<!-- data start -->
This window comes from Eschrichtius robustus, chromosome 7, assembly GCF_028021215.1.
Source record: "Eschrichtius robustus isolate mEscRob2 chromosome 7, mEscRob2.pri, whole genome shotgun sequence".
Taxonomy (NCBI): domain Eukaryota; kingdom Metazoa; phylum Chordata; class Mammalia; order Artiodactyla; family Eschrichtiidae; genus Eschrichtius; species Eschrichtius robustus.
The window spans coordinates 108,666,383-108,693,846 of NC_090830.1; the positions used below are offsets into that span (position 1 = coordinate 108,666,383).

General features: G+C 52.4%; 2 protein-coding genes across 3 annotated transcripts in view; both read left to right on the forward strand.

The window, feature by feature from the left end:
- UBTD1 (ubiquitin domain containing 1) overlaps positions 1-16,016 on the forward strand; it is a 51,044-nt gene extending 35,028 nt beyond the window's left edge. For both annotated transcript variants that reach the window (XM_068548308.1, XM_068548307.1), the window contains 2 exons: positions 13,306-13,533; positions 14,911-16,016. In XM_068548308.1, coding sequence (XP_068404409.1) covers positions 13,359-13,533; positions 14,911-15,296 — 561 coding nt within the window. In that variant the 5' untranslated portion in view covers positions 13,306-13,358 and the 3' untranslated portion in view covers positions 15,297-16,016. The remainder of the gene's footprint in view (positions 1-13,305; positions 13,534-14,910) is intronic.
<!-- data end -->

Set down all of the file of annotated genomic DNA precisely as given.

This window comes from Eschrichtius robustus, chromosome 7, assembly GCF_028021215.1.
Source record: "Eschrichtius robustus isolate mEscRob2 chromosome 7, mEscRob2.pri, whole genome shotgun sequence".
Taxonomy (NCBI): domain Eukaryota; kingdom Metazoa; phylum Chordata; class Mammalia; order Artiodactyla; family Eschrichtiidae; genus Eschrichtius; species Eschrichtius robustus.
The window spans coordinates 108,666,383-108,693,846 of NC_090830.1; the positions used below are offsets into that span (position 1 = coordinate 108,666,383).

General features: G+C 52.4%; 2 protein-coding genes across 3 annotated transcripts in view; both read left to right on the forward strand.

The window, feature by feature from the left end:
- UBTD1 (ubiquitin domain containing 1) overlaps positions 1-16,016 on the forward strand; it is a 51,044-nt gene extending 35,028 nt beyond the window's left edge. For both annotated transcript variants that reach the window (XM_068548308.1, XM_068548307.1), the window contains 2 exons: positions 13,306-13,533; positions 14,911-16,016. In XM_068548308.1, coding sequence (XP_068404409.1) covers positions 13,359-13,533; positions 14,911-15,296 — 561 coding nt within the window. In that variant the 5' untranslated portion in view covers positions 13,306-13,358 and the 3' untranslated portion in view covers positions 15,297-16,016. The remainder of the gene's footprint in view (positions 1-13,305; positions 13,534-14,910) is intronic.